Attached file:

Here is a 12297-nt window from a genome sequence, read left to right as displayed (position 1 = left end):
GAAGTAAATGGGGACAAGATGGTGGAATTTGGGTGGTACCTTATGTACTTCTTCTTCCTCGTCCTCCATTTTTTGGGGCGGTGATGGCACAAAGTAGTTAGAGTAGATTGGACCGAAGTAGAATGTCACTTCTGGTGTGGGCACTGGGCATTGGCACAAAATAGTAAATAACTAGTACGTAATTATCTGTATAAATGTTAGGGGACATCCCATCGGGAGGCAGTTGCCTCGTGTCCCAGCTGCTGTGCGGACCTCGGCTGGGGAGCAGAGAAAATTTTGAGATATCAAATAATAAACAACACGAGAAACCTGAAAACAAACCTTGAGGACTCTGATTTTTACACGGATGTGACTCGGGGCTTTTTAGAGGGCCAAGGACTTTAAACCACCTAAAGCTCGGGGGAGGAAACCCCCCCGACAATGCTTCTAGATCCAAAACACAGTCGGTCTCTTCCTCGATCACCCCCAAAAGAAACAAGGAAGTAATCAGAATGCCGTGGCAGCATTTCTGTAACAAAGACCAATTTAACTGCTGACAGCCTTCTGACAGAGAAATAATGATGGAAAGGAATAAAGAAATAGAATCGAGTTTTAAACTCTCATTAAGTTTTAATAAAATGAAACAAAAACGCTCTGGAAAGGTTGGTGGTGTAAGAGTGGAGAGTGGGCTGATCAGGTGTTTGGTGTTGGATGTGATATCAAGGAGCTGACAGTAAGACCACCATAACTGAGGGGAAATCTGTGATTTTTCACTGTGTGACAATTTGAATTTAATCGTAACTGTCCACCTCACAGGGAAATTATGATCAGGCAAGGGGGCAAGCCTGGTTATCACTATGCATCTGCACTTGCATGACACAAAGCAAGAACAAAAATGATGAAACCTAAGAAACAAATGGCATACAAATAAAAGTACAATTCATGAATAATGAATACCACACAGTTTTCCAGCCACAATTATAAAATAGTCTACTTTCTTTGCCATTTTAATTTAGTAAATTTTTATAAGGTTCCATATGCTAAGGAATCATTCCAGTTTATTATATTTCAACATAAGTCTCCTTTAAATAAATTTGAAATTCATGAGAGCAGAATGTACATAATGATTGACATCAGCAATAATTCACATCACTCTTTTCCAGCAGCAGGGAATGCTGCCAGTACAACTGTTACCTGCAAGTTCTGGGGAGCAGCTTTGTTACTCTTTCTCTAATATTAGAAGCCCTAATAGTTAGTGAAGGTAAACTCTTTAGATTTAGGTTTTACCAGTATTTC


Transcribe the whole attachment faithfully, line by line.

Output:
Here is a 12297-nt window from a genome sequence, read left to right as displayed (position 1 = left end):
GAAGTAAATGGGGACAAGATGGTGGAATTTGGGTGGTACCTTATGTACTTCTTCTTCCTCGTCCTCCATTTTTTGGGGCGGTGATGGCACAAAGTAGTTAGAGTAGATTGGACCGAAGTAGAATGTCACTTCTGGTGTGGGCACTGGGCATTGGCACAAAATAGTAAATAACTAGTACGTAATTATCTGTATAAATGTTAGGGGACATCCCATCGGGAGGCAGTTGCCTCGTGTCCCAGCTGCTGTGCGGACCTCGGCTGGGGAGCAGAGAAAATTTTGAGATATCAAATAATAAACAACACGAGAAACCTGAAAACAAACCTTGAGGACTCTGATTTTTACACGGATGTGACTCGGGGCTTTTTAGAGGGCCAAGGACTTTAAACCACCTAAAGCTCGGGGGAGGAAACCCCCCCGACAATGCTTCTAGATCCAAAACACAGTCGGTCTCTTCCTCGATCACCCCCAAAAGAAACAAGGAAGTAATCAGAATGCCGTGGCAGCATTTCTGTAACAAAGACCAATTTAACTGCTGACAGCCTTCTGACAGAGAAATAATGATGGAAAGGAATAAAGAAATAGAATCGAGTTTTAAACTCTCATTAAGTTTTAATAAAATGAAACAAAAACGCTCTGGAAAGGTTGGTGGTGTAAGAGTGGAGAGTGGGCTGATCAGGTGTTTGGTGTTGGATGTGATATCAAGGAGCTGACAGTAAGACCACCATAACTGAGGGGAAATCTGTGATTTTTCACTGTGTGACAATTTGAATTTAATCGTAACTGTCCACCTCACAGGGAAATTATGATCAGGCAAGGGGGCAAGCCTGGTTATCACTATGCATCTGCACTTGCATGACACAAAGCAAGAACAAAAATGATGAAACCTAAGAAACAAATGGCATACAAATAAAAGTACAATTCATGAATAATGAATACCACACAGTTTTCCAGCCACAATTATAAAATAGTCTACTTTCTTTGCCATTTTAATTTAGTAAATTTTTATAAGGTTCCATATGCTAAGGAATCATTCCAGTTTATTATATTTCAACATAAGTCTCCTTTAAATAAATTTGAAATTCATGAGAGCAGAATGTACATAATGATTGACATCAGCAATAATTCACATCACTCTTTTCCAGCAGCAGGGAATGCTGCCAGTACAACTGTTACCTGCAAGTTCTGGGGAGCAGCTTTGTTACTCTTTCTCTAATATTAGAAGCCCTAATAGTTAGTGAAGGTAAACTCTTTAGATTTAGGTTTTACCAGTATTTC